Members of the class of 2012, families and friends, distinguished Medical and Dental School faculty, honored guests.
In a few short minutes we’ll launch your careers-- in medicine and in dentistry, in patient care, in biomedical research, in policy and, ultimately, in a wide variety of leadership roles, both here in the U.S. and around the world.
Today you have great cause to celebrate, to be optimistic, to hold your hopes high. Yes, society today is beset with substantial fiscal and social challenges that are as yet unmet. But medicine and biomedical research remain core values in our society, and important national priorities.
Your careers are blossoming during a tremendously exciting era for medicine practice, for biomedical science and for public policy related to health.
In this country, we are still in the early stages of long overdue and necessary reform of our excessively expensive and underperforming health care system. Many critical details of how this reform will unfold remain unclear, awaiting Supreme Court decisions, and resolution of legislative gridlock, and many aspects are quite contentious. But whatever form this reform ultimately takes, the future practice of medicine will surely differ greatly from that which you have thus far experienced. I take great solace in the belief that some of you will play critical roles in shaping that future.
You, the class of 2012, have reason to be hopeful for all the world’s future, not just your own. We are on the cusp of an era when researchers will have the knowledge and technologies to devise rationally designed disease-prevention strategies—including public health interventions, changes in nutrition and exercise, and new medications including vaccines -- which will potentially benefit millions of people worldwide. Sometimes these preventive strategies will fail, and when they do, we will benefit from many new custom-tailored treatments for individual patients based on genetics and biomarkers that will increase the efficacy of medications and reduce their toxicity.
In Boston today, a patient with devastating injuries can be given a new chance at life by our Faculty through facial transplantation. But before too long, we will be able to go much further than that. Using rapidly evolving technology fueled by basic science, we can already regenerate many cell types and tissues, in many cases derived from a skin cell grown from a patient; given rapidly evolving advances in stem cell science, the impact of regenerative medicine on the future of human health is likely to be profound.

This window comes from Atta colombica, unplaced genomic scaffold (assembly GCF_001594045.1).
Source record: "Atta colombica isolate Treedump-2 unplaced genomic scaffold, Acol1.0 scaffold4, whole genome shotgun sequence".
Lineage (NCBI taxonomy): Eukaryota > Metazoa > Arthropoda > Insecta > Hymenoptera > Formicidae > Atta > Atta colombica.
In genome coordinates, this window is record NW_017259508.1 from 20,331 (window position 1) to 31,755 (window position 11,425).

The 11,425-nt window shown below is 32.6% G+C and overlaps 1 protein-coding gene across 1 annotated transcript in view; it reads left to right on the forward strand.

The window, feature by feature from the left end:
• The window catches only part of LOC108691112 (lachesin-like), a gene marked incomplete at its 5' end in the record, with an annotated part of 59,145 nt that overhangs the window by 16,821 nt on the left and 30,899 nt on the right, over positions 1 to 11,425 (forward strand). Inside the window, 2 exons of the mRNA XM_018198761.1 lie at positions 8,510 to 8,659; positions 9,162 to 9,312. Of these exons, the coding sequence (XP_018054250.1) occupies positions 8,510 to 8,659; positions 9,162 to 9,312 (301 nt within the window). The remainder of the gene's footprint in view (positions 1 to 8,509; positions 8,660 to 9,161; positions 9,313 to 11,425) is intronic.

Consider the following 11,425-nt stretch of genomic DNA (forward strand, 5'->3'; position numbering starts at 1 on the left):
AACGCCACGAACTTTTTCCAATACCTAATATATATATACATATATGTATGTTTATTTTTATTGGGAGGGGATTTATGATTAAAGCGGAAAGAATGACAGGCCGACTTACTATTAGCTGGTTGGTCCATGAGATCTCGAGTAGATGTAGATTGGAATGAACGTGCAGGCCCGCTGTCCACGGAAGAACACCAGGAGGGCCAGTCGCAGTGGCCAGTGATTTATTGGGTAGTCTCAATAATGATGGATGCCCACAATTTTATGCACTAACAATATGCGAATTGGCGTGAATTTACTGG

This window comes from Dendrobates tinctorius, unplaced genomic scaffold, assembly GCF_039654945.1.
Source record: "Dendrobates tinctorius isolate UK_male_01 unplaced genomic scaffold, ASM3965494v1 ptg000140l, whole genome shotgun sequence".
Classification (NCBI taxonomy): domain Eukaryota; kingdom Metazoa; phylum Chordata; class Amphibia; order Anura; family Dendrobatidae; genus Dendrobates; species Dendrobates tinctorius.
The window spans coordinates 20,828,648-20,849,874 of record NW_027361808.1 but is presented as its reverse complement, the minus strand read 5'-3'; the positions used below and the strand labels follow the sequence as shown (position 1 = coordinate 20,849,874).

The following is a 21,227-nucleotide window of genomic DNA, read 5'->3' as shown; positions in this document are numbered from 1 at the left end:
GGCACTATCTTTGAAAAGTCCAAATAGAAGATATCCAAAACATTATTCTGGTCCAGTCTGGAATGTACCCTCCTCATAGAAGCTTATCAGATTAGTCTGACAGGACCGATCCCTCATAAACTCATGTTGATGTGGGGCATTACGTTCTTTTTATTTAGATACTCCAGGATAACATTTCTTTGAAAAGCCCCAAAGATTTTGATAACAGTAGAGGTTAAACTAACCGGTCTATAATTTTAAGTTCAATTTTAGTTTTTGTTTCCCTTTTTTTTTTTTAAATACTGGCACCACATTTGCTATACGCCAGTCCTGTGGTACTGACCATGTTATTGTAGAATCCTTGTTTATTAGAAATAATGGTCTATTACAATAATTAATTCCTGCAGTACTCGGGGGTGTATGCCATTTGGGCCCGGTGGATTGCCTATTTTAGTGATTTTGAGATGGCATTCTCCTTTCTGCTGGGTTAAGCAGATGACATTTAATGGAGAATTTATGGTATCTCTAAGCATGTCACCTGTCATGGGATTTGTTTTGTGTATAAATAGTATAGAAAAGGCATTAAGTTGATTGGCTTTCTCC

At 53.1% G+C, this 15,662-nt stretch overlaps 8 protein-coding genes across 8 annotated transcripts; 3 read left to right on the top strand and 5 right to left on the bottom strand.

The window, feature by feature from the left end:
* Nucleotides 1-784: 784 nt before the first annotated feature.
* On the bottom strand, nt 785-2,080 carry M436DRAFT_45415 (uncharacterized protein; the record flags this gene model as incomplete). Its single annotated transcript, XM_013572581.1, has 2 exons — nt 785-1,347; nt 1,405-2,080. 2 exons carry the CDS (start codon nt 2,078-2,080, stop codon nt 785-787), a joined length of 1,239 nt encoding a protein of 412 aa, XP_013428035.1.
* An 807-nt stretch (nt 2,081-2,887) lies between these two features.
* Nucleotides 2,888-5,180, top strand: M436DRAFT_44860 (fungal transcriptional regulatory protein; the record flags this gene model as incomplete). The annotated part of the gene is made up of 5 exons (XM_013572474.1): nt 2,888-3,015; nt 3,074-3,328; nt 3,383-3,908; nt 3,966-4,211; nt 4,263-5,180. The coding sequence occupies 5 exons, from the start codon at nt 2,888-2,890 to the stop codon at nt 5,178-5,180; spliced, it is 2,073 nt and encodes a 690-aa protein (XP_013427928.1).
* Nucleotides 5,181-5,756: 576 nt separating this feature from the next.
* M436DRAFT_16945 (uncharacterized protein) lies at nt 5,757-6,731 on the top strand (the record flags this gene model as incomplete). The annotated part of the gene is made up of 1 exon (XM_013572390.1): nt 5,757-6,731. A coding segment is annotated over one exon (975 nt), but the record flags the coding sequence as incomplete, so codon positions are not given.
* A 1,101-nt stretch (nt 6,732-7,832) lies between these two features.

We are also working hard to transcribe and edit “molecular conversations” within and between cells with the goal of more completely understanding them, increasingly using the new science of systems biology, and advanced imaging techniques. Ultimately, our goal is to interrupt the course of cancer, diabetes and many other diseases that are now too often refractory to therapy.
In your lifetime, I expect you will have the tools and knowledge to expand the human “healthspan” — that is, the total number of years we enjoy good health, not just life.
Class of 2012, yours is a time of exhilarating change that is vast in scope: Today, all health is global. You will, I am certain, have the opportunity to ease human suffering to a degree that is wholly unprecedented.
Pathogens know no borders, and the threat of drug-resistant disease continues to loom large. However, as you confront future epidemics, you will be far more able to communicate and collaborate in an instant with experts all around the world. Your generation is intensely interconnected, and you share a keen awareness of the need for quality health care in every corner of the world.
On this shrinking planet, your reach as caregivers and health policy shapers will know no boundaries.
I hope that you will use the modern tools of medicine to wondrous ends. Remember that despite the many woes of this world, your lives are brimming with opportunity.
You will help determine the future of human health. Embrace this privilege. You are equal to it.
When you arrived at HMS, some of you had a very detailed plan in mind; and many of you remain precisely on the path you envisioned for yourself four or five years ago. Others of you discovered completely unanticipated paths along the way. Wherever you lie on that spectrum, you will likely encounter unexpected opportunities and forks in the road ahead.
But no matter how often you deviate from your initial plans and no matter how often the world shifts around you, I implore you to stay true to your ideals. Above all, I wish that you take the opportunity to touch your fellow human beings—and to experience the profound fulfillment that comes with being a physician.